Almost £1.8bn was wiped off the value of Unilever yesterday, after the food and household products giant warned it would miss its sales targets for the second time this year.
Shares in the Anglo-Dutch group plunged 11 per cent to 496p, after it slashed its full-year target for growth from its top brands such as Magnum ice cream and Hellmann's mayonnaise to 4 per cent from 5 to 6 per cent. The news, which coincided with a profit warning from the Dutch brewer Heineken, shocked the market, dragging the FTSE 100 index of leading shares down to close at a three-week low. It came less than two months after Unilever insisted it would meet its sales targets for its top brands. "The market suspended belief after its first quarter and yesterday it suspended it a bit more," David Lang, an analyst at Investec Securities, said.
Unilever blamed a tougher-than-expected business environment for its disappointing second-quarter sales projections. It said growth for its leading 400 brands would be just 3 per cent, in line with the first quarter, dashing analysts' hopes the group would achieve growth of at least 6 per cent. The company, which is in the closing phases of a huge restructuring programme that has seen it overhaul its business, said a poor performance from its SlimFast diet food brand and lower sales of its home and personal care products such as Dove shampoo were behind its sales revision.
A slump in the global travel market had hit demand for its Calvin Klein fragrances, it added. In the US, the company said sharper-than-expected destocking, particularly from retailers facing financial difficulties, had exacerbated weak market conditions.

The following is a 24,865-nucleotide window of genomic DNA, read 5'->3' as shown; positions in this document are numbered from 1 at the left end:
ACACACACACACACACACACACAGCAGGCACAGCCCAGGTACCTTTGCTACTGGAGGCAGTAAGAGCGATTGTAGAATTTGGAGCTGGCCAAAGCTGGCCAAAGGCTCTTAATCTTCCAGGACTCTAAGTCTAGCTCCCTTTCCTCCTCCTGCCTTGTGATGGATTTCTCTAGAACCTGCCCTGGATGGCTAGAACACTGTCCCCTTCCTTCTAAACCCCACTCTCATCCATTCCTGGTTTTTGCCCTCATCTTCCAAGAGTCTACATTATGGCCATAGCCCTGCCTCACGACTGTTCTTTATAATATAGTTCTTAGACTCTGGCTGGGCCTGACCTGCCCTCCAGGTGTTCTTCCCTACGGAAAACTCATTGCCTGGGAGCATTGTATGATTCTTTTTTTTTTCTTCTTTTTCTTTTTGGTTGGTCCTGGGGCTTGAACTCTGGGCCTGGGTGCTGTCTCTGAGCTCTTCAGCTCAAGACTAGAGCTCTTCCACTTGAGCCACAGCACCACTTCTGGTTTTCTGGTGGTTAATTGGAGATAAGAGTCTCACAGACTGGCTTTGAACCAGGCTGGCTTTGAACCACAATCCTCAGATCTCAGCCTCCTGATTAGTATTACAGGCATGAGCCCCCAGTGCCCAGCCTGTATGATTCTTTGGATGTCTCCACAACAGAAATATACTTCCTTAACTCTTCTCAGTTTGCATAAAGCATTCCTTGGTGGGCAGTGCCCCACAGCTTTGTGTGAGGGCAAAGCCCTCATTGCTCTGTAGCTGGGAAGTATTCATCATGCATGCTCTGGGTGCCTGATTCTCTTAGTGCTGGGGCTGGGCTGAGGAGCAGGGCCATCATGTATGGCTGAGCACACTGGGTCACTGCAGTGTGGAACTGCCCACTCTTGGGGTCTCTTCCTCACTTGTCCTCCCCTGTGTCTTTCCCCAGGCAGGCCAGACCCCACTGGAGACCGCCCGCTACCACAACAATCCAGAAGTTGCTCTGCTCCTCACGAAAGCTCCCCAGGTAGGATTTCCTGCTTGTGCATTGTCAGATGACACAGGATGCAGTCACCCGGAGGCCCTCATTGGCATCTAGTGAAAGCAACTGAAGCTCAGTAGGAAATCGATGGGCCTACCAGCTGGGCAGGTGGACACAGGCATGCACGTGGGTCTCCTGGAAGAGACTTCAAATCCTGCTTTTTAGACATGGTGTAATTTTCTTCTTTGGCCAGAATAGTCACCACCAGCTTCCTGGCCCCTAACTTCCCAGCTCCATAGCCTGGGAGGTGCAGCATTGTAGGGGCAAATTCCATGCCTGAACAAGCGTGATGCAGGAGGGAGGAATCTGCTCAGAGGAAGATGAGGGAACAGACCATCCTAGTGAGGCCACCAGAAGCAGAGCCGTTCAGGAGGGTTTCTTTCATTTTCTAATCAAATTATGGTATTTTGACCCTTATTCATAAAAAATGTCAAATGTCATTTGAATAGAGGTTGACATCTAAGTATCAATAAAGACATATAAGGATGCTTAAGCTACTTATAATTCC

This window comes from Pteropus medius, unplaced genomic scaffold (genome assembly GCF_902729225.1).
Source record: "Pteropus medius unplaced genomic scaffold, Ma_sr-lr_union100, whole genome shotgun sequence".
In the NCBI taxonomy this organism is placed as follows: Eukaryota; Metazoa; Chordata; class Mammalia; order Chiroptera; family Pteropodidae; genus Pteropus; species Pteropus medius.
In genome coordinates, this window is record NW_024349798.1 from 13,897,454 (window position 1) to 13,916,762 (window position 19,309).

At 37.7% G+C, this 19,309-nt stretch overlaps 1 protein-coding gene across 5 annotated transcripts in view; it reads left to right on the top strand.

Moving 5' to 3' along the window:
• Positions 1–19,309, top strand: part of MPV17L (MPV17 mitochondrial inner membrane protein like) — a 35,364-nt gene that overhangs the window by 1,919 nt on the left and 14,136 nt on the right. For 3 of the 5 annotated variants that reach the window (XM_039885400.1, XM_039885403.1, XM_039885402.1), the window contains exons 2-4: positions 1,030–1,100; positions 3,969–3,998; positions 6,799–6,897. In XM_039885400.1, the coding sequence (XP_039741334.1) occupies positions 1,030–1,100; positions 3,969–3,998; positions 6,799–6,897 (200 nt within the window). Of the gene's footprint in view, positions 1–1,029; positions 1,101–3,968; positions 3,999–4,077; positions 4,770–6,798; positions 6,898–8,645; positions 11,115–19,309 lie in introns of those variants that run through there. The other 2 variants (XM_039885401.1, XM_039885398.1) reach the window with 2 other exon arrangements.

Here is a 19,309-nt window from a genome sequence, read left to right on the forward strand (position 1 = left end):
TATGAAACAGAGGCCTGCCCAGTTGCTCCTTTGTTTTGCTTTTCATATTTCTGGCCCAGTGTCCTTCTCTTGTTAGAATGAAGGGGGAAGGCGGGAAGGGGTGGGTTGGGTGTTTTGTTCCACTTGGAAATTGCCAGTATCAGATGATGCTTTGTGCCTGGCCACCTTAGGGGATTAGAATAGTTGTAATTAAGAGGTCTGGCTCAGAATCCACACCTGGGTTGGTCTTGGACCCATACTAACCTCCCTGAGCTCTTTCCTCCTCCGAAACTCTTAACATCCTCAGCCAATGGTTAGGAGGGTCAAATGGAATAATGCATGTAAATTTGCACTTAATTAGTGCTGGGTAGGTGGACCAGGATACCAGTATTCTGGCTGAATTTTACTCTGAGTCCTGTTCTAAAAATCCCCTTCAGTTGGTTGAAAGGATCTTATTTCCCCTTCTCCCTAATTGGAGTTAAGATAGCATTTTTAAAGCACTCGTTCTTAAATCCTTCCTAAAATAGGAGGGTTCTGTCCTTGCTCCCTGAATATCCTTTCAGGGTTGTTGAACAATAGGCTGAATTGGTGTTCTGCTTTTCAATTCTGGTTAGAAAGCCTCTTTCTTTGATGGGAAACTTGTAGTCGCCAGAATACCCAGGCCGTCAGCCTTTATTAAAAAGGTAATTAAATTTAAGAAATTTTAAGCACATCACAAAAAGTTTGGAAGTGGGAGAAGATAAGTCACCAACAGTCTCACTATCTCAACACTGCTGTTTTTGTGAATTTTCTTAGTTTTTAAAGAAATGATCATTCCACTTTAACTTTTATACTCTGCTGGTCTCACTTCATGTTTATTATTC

"Based on our expectations for the second quarter along with our experience in the first quarter, we have clearly given up more of the headroom in our plan than we are comfortable with at this stage of the year and are adjusting the growth outlook for the leading brands to some 4 per cent for the year," the company said.
Unilever's comments, which were made in a trading update for its second quarter, echoed those from other consumer-focused companies such as Proctor & Gamble and Cadbury Schweppes. "Life getting tougher is a common theme through the industry," Mr Lang said.
Sales of SlimFast were down by about 17 per cent in April and May, in line with the fall in the first quarter. Unilever said it was on track to meet its outlook of low double-digit earnings per share growth, but the market chose to focus on the group's sales guidance. "The top line is really the number one financial objective. That's why the [restructuring] plan is called 'Path to Growth',"Mr Lang said. "There will be question marks hanging over the results for the rest of the year until the company delivers."
Unilever said that while earnings per share growth for the first half was expected to remain flat, restructuring savings of about ¤100m (£69m) per quarter would help it to achieve its full-year target. It also expects to net ¤600m of savings from its global buying programme.Reuse content